Tsuga canadensis, commonly called Canadian hemlock or eastern hemlock, is a dense, pyramidal conifer of the pine family that is native to moist woods, moist slopes, rocky hillsides/ridges, wooded ravines, and stream valleys from eastern Canada south to Maine and Wisconsin and further south in the Appalachian Mountains to Georgia and Alabama. It grows to 40-75’ tall in the wild. This species is noted for having the smallest needles and cones in the genus. Flat sprays of lacy evergreen foliage give this tree a graceful form. Short dark green needles (to 9/16" long) with two white bands beneath are arranged in two opposite rows. Needles are attached to twigs by slender stalks. Small, pendant, short-stalked, seed-bearing cones (to 3/4" long) are tan-brown. Lower branches often dip toward the ground. Thick and ridged bark on mature trees is red-brown to gray-brown. State tree of Pennsylvania. No part of this tree is poisonous. The poisonous hemlocks (Circuta maculata and Conium maculatum) are herbaceous perennials in the parsley family.
Tsuga canadensis, also known as eastern hemlock, eastern hemlock-spruce, or Canadian hemlock, and in the French-speaking regions of Canada as pruche du Canada, is a coniferous tree native to eastern North America. It is the state tree of Pennsylvania.
The eastern hemlock grows well in shade and is very long lived, with the oldest recorded specimen, found in Tionesta, Pennsylvania, being at least 554 years old. The tree generally reaches heights of about 31 m (102 ft), but exceptional trees have been recorded up to 53 m (174 ft). The diameter of the trunk at breast height is often 1.5 m (4 ft 11 in), but again, outstanding trees have been recorded up to 1.75 m (5 ft 9 in). The trunk is usually straight and monopodial, but very rarely is forked. The crown is broadly conic, while the brownish bark is scaly and deeply fissured, especially with age. The twigs are a yellow-brown in color with darker red-brown pulvini, and are densely pubescent. The buds are ovoid in shape and are very small, measuring only 1.5 to 2.5 mm (0 to 1⁄8 in) in length. These are usually not resinous, but may be slightly so.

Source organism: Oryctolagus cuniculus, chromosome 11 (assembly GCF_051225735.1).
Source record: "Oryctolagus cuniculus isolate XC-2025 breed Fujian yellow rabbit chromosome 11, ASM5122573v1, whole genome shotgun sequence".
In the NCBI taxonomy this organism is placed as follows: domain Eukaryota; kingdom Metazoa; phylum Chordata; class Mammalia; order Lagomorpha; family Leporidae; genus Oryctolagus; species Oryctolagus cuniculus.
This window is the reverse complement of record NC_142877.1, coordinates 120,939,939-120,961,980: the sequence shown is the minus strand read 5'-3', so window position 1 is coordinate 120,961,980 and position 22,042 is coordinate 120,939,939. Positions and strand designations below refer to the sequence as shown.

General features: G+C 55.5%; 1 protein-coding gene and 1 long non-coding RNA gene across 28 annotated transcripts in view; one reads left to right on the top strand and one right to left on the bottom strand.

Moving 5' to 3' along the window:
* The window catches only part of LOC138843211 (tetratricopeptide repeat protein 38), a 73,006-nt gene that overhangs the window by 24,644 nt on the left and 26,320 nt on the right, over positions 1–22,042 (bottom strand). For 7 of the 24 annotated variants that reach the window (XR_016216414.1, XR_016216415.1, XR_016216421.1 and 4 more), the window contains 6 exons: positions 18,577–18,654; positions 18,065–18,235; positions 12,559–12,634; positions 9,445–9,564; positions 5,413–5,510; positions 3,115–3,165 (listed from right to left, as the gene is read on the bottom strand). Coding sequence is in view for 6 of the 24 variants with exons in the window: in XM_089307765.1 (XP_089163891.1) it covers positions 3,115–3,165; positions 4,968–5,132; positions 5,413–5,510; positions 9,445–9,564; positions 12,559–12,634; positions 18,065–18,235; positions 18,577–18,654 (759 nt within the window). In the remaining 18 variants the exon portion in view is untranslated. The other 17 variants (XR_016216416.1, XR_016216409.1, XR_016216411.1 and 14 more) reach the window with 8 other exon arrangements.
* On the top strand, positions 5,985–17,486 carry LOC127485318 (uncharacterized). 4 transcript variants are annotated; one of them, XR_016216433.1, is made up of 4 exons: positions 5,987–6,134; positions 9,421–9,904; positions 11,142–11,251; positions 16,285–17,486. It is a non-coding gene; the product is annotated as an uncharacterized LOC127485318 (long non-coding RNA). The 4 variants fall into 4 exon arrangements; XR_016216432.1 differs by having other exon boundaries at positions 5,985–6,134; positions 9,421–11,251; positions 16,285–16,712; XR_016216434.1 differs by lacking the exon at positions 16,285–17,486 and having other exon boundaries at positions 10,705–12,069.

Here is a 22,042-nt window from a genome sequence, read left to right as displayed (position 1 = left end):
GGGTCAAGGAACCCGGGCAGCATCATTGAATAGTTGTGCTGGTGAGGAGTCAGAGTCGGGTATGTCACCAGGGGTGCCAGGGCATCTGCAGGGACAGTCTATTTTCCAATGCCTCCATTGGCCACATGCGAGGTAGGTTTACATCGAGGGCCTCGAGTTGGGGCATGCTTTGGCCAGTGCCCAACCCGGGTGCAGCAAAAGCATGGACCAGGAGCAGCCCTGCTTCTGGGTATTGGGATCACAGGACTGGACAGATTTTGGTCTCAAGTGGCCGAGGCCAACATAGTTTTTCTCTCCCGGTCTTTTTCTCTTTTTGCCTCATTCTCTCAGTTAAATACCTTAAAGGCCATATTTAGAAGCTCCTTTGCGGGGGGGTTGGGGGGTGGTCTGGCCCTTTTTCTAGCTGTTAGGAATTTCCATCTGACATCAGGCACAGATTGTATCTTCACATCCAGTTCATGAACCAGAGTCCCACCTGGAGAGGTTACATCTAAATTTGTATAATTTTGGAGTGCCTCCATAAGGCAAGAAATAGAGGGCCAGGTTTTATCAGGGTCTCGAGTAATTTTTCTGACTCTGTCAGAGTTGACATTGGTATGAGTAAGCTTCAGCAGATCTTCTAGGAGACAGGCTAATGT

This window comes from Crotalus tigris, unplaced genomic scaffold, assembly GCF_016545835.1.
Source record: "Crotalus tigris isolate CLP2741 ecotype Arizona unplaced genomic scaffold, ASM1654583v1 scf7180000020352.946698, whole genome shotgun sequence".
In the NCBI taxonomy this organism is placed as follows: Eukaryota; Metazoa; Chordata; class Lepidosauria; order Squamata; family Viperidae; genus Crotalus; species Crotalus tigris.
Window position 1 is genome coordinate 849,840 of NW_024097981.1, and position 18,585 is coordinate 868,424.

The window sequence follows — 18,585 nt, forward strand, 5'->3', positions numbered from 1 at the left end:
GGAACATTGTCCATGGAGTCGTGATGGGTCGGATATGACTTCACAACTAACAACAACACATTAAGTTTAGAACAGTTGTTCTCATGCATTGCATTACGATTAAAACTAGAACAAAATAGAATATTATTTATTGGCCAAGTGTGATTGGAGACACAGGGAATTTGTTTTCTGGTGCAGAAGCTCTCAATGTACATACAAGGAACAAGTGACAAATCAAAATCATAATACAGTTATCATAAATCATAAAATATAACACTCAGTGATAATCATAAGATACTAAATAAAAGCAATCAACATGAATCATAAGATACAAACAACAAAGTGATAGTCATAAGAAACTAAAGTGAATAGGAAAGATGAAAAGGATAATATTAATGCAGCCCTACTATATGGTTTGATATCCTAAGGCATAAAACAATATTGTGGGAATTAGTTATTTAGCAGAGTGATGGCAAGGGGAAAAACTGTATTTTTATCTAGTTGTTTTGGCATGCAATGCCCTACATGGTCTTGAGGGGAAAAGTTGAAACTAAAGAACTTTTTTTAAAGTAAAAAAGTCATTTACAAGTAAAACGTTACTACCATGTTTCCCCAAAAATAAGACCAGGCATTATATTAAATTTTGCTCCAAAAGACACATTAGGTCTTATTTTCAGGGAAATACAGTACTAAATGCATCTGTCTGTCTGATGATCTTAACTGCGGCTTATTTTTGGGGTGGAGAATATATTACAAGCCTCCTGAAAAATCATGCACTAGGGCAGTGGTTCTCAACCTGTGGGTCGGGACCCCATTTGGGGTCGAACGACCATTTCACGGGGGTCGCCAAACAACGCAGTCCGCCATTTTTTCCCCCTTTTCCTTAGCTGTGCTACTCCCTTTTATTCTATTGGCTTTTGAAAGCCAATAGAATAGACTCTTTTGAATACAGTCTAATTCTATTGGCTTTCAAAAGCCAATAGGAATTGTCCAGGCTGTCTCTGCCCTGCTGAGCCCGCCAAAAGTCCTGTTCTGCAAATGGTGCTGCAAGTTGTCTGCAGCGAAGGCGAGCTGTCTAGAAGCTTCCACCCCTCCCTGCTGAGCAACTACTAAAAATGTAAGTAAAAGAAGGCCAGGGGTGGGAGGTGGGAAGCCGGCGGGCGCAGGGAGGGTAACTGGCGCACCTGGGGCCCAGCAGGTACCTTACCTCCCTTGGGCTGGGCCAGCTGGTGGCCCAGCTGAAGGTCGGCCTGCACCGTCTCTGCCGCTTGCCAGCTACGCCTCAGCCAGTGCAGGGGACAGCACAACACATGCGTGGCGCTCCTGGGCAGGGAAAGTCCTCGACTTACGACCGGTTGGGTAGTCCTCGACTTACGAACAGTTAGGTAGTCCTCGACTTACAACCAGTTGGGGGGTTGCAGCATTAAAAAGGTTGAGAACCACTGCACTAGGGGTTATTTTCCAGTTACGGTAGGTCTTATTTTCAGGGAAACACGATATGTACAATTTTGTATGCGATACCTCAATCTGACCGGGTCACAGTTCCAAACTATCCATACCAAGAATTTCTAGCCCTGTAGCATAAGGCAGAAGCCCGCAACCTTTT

The leaves are typically 15 to 20 mm (0.59 to 0.79 in) in length, but may be as short as 5 mm (0.20 in) or as long as 25 mm (1 in). They are flattened and are typically distichous, or two-ranked. The bottom of the leaf is glaucous with two broad and clearly visible stomatal bands, while the top is a shiny green to yellow-green in color. The leaf margins are very slightly toothed, especially near the apex. The seed cones are ovoid in shape and typically measure 1.5 to 2.5 cm (5⁄8 to 1 in) in length and 1.0 to 1.5 cm (3⁄8 to 5⁄8 in) in width. The scales are ovate to cuneate in shape and measure 8 to 12 mm (3⁄8 to 1⁄2 in) in length by 7.0 to 10 mm (1⁄4 to 3⁄8 in) in width. The apex is more or less rounded and is often projected outward. Twenty-four diploid chromosomes are present within the trees' DNA.
The wood is soft, coarse-grained, and light buff in color. Air-dried, a cubic foot weighs 28 lbs. The lumber is used for general construction and crates. Because of its unusual power of holding spikes, it is also used for railroad ties. Untreated, the wood is not durable if exposed to the elements. As a fuel, it is low in value. The wood is also a source of pulp for paper manufacturing.